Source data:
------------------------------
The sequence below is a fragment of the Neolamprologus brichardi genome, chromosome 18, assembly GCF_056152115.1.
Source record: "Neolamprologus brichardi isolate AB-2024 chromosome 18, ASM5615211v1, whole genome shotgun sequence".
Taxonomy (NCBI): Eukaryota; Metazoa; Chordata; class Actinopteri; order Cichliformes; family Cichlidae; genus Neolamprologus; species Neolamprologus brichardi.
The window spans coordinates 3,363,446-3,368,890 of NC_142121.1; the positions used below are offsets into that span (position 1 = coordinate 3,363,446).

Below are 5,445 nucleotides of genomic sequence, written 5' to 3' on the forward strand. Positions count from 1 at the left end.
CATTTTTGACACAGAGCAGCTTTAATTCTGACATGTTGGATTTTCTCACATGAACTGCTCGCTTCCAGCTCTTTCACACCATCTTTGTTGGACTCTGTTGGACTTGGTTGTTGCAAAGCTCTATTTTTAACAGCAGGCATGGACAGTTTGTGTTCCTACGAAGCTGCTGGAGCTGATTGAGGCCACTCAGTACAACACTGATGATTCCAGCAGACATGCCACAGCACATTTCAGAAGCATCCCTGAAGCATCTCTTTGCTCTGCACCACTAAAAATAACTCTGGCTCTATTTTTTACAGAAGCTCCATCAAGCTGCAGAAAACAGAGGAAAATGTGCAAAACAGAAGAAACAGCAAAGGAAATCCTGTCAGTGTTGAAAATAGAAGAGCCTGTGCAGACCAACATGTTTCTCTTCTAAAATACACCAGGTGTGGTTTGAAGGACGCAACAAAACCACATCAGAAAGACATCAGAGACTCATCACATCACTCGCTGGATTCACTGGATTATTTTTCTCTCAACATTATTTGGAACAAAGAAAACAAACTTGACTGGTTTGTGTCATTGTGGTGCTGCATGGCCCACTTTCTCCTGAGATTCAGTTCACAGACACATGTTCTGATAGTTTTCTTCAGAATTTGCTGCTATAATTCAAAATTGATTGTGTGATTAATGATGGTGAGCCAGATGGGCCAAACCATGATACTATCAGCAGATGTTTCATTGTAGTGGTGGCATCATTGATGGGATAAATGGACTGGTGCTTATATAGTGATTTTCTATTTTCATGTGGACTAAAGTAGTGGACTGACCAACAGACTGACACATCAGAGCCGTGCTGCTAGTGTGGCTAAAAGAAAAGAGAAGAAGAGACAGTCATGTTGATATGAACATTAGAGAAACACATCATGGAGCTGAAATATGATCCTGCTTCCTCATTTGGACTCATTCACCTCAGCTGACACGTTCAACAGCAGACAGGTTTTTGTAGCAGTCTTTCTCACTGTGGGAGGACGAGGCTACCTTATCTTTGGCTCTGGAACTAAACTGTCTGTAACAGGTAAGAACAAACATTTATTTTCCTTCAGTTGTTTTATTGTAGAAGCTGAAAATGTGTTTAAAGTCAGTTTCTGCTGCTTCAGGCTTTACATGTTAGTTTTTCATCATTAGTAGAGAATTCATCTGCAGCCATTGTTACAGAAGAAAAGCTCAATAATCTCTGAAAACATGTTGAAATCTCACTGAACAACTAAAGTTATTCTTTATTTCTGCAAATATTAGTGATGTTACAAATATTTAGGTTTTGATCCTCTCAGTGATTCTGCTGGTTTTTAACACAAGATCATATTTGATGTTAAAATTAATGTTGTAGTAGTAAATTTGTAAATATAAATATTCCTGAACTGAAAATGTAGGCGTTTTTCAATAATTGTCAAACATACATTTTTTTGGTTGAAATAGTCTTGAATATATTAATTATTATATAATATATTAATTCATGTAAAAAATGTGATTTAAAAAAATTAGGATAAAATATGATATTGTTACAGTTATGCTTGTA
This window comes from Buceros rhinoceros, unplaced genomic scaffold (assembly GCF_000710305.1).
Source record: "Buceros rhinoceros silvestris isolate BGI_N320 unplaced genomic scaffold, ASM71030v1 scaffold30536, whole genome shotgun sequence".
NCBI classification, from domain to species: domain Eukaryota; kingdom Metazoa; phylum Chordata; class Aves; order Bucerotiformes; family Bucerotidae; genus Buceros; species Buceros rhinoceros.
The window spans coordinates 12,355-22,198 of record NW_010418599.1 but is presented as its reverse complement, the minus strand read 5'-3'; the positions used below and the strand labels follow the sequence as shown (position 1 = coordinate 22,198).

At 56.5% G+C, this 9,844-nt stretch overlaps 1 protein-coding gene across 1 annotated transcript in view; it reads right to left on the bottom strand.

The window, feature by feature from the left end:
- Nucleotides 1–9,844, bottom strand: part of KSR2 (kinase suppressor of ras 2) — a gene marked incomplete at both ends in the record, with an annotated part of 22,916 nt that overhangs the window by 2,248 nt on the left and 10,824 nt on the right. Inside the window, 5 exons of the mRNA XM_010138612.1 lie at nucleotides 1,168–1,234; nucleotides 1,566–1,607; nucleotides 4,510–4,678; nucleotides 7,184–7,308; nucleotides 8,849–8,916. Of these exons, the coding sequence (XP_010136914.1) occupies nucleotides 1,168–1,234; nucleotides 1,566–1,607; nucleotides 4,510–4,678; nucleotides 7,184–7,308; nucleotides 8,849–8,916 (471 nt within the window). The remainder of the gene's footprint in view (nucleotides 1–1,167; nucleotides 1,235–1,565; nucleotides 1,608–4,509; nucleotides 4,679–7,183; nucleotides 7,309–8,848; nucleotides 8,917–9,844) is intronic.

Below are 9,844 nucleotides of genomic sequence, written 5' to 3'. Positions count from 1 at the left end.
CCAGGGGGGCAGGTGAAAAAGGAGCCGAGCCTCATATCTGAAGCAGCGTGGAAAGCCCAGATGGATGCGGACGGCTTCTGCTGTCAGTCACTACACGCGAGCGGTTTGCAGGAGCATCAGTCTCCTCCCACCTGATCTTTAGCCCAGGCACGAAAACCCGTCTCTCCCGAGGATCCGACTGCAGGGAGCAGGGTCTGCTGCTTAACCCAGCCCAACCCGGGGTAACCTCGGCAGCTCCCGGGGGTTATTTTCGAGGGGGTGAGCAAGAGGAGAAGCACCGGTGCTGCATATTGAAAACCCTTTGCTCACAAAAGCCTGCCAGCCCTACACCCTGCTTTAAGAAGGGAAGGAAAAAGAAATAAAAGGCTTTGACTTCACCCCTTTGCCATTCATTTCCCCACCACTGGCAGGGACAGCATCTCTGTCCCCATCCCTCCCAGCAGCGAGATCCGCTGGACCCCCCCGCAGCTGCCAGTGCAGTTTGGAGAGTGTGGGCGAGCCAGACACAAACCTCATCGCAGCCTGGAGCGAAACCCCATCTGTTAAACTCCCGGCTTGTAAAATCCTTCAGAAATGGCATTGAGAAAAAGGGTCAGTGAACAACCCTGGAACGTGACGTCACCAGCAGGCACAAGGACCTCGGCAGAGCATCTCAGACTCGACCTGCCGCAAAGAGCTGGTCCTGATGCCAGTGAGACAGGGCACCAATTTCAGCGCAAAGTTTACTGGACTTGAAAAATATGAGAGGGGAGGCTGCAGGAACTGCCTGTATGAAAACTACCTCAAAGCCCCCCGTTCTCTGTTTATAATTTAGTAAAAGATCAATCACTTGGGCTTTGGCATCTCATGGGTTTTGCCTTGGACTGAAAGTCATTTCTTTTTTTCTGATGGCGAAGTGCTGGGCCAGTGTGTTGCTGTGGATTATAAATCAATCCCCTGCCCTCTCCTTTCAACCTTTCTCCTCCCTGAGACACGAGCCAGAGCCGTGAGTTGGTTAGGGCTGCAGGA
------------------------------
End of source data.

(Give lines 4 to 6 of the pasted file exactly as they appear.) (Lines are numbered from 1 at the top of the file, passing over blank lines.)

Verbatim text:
The window spans coordinates 3,363,446-3,368,890 of NC_142121.1; the positions used below are offsets into that span (position 1 = coordinate 3,363,446).

Below are 5,445 nucleotides of genomic sequence, written 5' to 3' on the forward strand. Positions count from 1 at the left end.
CATTTTTGACACAGAGCAGCTTTAATTCTGACATGTTGGATTTTCTCACATGAACTGCTCGCTTCCAGCTCTTTCACACCATCTTTGTTGGACTCTGTTGGACTTGGTTGTTGCAAAGCTCTATTTTTAACAGCAGGCATGGACAGTTTGTGTTCCTACGAAGCTGCTGGAGCTGATTGAGGCCACTCAGTACAACACTGATGATTCCAGCAGACATGCCACAGCACATTTCAGAAGCATCCCTGAAGCATCTCTTTGCTCTGCACCACTAAAAATAACTCTGGCTCTATTTTTTACAGAAGCTCCATCAAGCTGCAGAAAACAGAGGAAAATGTGCAAAACAGAAGAAACAGCAAAGGAAATCCTGTCAGTGTTGAAAATAGAAGAGCCTGTGCAGACCAACATGTTTCTCTTCTAAAATACACCAGGTGTGGTTTGAAGGACGCAACAAAACCACATCAGAAAGACATCAGAGACTCATCACATCACTCGCTGGATTCACTGGATTATTTTTCTCTCAACATTATTTGGAACAAAGAAAACAAACTTGACTGGTTTGTGTCATTGTGGTGCTGCATGGCCCACTTTCTCCTGAGATTCAGTTCACAGACACATGTTCTGATAGTTTTCTTCAGAATTTGCTGCTATAATTCAAAATTGATTGTGTGATTAATGATGGTGAGCCAGATGGGCCAAACCATGATACTATCAGCAGATGTTTCATTGTAGTGGTGGCATCATTGATGGGATAAATGGACTGGTGCTTATATAGTGATTTTCTATTTTCATGTGGACTAAAGTAGTGGACTGACCAACAGACTGACACATCAGAGCCGTGCTGCTAGTGTGGCTAAAAGAAAAGAGAAGAAGAGACAGTCATGTTGATATGAACATTAGAGAAACACATCATGGAGCTGAAATATGATCCTGCTTCCTCATTTGGACTCATTCACCTCAGCTGACACGTTCAACAGCAGACAGGTTTTTGTAGCAGTCTTTCTCACTGTGGGAGGACGAGGCTACCTTATCTTTGGCTCTGGAACTAAACTGTCTGTAACAGGTAAGAACAAACATTTATTTTCCTTCAGTTGTTTTATTGTAGAAGCTGAAAATGTGTTTAAAGTCAGTTTCTGCTGCTTCAGGCTTTACATGTTAGTTTTTCATCATTAGTAGAGAATTCATCTGCAGCCATTGTTACAGAAGAAAAGCTCAATAATCTCTGAAAACATGTTGAAATCTCACTGAACAACTAAAGTTATTCTTTATTTCTGCAAATATTAGTGATGTTACAAATATTTAGGTTTTGATCCTCTCAGTGATTCTGCTGGTTTTTAACACAAGATCATATTTGATGTTAAAATTAATGTTGTAGTAGTAAATTTGTAAATATAAATATTCCTGAACTGAAAATGTAGGCGTTTTTCAATAATTGTCAAACATACATTTTTTTGGTTGAAATAGTCTTGAATATATTAATTATTATATAATATATTAATTCATGTAAAAAATGTGATTTAAAAAAATTAGGATAAAATATGATATTGTTACAGTTATGCTTGTA